Translation Embassy | Sunday, Bloody Sunday (Part 1)
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Sunday, Bloody Sunday (Part 1)

27 Jul Sunday, Bloody Sunday (Part 1)

The famous song by U2 refers to a bloody incident that took place in Derry in 1972. Following the traces of history I bought a bus ticket from Dublin and soon found myself exploring the atmosphere in the Northern Irish town of Derry or Londonderry for the loyalists. My visit revealed a (now) peaceful society with fresh memories of a turbulent period, called The Troubles. It was a very emotional experience I wish to share with you through this article.


Following the Irish War of Independence and the foundation of the Irish Free State in 1922 (for more details see here), a Boundary Commission determined the borders of Northern Ireland, which remained part of the UK. Thus, the island of Ireland was practically divided between the predominantly catholic South, which today forms the Republic of Ireland, and the predominantly protestant Northern Ireland.

While Northern Ireland was predominantly protestant in general, the population of Derry was predominantly catholic. Following the division of Ireland, unionist efforts to retain Northern Ireland within the UK resulted in severe discrimination against the catholic-nationalist population.

Political representation

Although a proportional representation was in effect in the city council of Derry between 1920-1922, the Northern Ireland Government changed the voting system after the partition and redrew electoral boundaries. This is believed to have resulted in gerrymandering of Northern Ireland’s political institutions.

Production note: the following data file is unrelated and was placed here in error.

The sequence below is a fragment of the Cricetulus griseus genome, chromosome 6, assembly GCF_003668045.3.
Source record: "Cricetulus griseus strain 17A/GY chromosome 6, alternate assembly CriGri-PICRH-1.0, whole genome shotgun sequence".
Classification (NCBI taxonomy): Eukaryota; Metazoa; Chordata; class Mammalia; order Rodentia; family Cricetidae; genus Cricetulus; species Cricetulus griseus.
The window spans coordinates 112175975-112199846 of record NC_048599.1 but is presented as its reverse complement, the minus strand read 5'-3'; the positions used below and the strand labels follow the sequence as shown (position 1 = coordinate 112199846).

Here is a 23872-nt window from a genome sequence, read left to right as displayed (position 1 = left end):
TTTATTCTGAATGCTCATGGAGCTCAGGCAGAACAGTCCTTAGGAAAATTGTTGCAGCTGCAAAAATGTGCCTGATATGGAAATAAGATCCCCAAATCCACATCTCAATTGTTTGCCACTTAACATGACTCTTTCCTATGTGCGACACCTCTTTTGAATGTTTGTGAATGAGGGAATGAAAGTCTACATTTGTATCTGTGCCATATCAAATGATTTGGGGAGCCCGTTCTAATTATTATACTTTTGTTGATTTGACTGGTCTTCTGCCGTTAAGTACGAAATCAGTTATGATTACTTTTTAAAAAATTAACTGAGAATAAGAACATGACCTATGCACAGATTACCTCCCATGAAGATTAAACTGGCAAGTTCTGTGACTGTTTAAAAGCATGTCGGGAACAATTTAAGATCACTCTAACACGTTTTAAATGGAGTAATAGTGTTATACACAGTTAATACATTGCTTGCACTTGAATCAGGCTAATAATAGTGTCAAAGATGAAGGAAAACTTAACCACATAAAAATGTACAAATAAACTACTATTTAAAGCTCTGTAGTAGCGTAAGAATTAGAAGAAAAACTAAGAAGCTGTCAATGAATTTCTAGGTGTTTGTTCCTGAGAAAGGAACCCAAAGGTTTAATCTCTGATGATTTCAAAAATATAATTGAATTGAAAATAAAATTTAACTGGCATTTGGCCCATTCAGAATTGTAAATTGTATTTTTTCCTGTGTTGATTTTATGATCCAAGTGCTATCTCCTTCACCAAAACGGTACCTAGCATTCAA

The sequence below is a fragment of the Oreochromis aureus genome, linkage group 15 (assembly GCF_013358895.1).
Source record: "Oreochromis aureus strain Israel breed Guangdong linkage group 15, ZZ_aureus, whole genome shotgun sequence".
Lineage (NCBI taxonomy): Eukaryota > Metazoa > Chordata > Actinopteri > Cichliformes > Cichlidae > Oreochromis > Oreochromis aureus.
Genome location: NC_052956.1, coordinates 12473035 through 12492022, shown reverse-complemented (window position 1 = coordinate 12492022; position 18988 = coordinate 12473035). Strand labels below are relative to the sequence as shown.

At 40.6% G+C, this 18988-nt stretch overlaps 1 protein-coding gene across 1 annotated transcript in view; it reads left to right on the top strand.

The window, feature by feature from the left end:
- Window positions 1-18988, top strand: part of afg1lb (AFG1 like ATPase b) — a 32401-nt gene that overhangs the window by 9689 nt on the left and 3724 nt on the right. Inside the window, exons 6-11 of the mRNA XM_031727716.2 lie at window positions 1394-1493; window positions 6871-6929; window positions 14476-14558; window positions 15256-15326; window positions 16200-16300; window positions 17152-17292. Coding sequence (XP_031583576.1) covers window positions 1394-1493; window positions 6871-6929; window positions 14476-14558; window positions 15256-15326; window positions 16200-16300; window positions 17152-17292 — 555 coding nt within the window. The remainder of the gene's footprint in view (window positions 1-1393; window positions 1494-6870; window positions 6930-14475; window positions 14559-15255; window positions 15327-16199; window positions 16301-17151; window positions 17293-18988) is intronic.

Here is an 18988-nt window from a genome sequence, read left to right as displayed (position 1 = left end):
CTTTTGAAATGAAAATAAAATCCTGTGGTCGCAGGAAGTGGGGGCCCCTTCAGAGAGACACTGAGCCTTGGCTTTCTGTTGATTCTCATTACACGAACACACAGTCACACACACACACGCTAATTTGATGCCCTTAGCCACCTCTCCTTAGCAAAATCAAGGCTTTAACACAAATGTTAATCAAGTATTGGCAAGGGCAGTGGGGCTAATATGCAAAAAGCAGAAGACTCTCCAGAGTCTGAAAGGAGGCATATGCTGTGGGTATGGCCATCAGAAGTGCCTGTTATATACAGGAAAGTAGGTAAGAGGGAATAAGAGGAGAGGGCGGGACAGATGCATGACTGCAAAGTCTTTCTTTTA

3 wards were created in Derry. One of them was predominantly Catholic with 8 council seats, while the other two had settled Protestant majorities and elected a total of 12 councillors. As the largest party in each ward won all the available seats, the new system made it inherently likely that the city council (Londonderry Corporation) would have a continuous unionist majority. What is more, the right to vote was reserved to property owners and their spouses, thus excluding sub-tenants, lodgers, servants and children over 21 who were living at home. At the same time business owners enjoyed multiple votes.

The gerrymandered electoral system of Derry

Our local guide, George, was a young boy during the Troubles. He explains how life was like for Catholics: Catholics were mostly settled in the areas of Bogside and Creggan. These areas were like ghettos. Very poor people and bad living conditions. We didn’t have a toilet in our house. Neighbourhoods were overcrowded. The Protestants were living inside the city walls. So, you had a wealthy powerful and protected protestant elite inside the walls and large oppressed catholic populations outside the walls suffering from poverty and bad living conditions. It was forbidden for us to live within the walls.

We were discriminated in terms of housing, employment and civil rights. The industry was in the hands of Protestants. Unemployment in the catholic community was high. You could see for example an advertisement seeking assistants for a butcher’s shop and below it the phrase “Catholics don’t need to apply”. You should own a property in order to be able to vote. Thus Catholic tenants were often excluded from this right, while Protestant businessmen could cast multiple votes.

The population of Derry was predominantly Catholic. The voting system placed a 67% national majority under unionist rule.

Catholic activists were confronted with suspicion. The injured ones often preferred to cross the border and receive medical help in Donegal (Republic of Ireland) instead of Derry. If a wounded one went to a local hospital, he would be in trouble. Everyone would assume he was injured in some clashes and would be immediately arrested.